Toyota Credit Business Fined $60 Million for Downgrading Customers’ Credit
Toyota, one of the world’s largest car companies, has been fined $60 million by the U.S. Consumer Financial Protection Bureau (CFPB) for overcharging customers on their loans. According to the CFPB’s report, Toyota Motor Credit Corporation has been found to degrading borrowers’ credit ratings without justifiable reason, like existing delinquencies or bankruptcy.
The CFPB found that Toyota’s practice of lowering customers’ credit scores was based on “inaccurate information” and “improperly inflated loan balances.” This means is that customers who were deemed in good financial standing by Toyota were being ejected from the company’s “preferential” credit program. As a result, these customers often found themselves paying more on their loans than expected.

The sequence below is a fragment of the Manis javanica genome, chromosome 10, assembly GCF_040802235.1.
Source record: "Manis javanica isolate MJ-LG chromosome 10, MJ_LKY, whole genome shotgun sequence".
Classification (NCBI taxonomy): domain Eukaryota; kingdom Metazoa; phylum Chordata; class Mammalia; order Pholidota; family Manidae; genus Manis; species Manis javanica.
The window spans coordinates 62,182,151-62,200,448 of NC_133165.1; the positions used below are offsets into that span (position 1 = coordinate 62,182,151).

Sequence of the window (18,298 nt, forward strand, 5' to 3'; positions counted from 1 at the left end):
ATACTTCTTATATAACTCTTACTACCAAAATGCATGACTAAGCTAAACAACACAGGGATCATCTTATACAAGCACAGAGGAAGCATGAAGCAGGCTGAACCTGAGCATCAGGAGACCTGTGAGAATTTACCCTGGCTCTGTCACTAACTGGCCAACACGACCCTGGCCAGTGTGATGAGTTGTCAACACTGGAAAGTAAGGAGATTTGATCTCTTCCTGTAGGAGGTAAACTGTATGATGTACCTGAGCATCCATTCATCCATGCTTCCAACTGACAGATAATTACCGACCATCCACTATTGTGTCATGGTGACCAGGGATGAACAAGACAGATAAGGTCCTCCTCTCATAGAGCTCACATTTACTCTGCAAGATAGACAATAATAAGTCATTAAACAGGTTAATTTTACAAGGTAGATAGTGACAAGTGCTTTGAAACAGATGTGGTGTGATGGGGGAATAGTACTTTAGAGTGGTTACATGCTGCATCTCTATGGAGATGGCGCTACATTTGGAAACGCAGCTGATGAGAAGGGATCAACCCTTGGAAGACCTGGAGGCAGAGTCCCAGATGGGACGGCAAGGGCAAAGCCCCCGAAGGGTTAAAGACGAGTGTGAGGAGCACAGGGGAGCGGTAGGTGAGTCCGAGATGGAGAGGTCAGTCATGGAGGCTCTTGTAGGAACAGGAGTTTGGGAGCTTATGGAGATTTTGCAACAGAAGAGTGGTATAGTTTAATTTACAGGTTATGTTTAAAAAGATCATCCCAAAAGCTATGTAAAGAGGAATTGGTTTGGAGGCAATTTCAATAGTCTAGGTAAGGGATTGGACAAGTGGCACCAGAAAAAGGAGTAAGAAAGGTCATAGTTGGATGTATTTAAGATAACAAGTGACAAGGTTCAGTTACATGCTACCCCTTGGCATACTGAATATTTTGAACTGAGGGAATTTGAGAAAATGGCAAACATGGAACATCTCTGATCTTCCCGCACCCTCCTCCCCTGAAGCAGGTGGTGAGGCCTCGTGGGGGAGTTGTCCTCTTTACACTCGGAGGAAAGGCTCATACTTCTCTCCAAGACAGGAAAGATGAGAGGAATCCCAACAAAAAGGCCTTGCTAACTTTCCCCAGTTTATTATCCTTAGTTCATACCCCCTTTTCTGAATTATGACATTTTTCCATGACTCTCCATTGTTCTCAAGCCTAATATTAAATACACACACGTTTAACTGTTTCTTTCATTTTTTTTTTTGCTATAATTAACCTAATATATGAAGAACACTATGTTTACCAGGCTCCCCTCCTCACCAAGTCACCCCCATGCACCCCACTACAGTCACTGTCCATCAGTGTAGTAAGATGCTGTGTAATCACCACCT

Moreover, the CFPB added in its report that Toyota had failed to adequately oversee its credit department and provide reasonable oversight. As a result, the company has had to pay $21.1 million in consumer compensation, a $3.2 million penalty, and $35.9 million in refunds to more than 800,000 customers.
In a statement, Toyota vowed to strengthen oversight and prevent similar problems from occurring again: “Toyota Credit takes these matters seriously and has worked hard to address the issues raised by the CFPB. We are taking comprehensive corrective action and have implemented enhanced oversight and controls to ensure similar issues do not arise in the future.”
Toyota’s $60 million fine serves as a reminder of how important it is for companies to properly manage their finances and adequately oversee their credit departments. In this case, Toyota’s negligence and lack of proper oversight was particularly costly, both for the company and for its customers.
At the same time, the CFPB’s findings also serve to underscore the importance of staying vigilant and persistent about managing your credit score so that you can protect yourself from unfair practices. This is especially true for those with lower credit scores who may be more likely to be taken advantage of and fall prey to unscrupulous lenders and credit departments.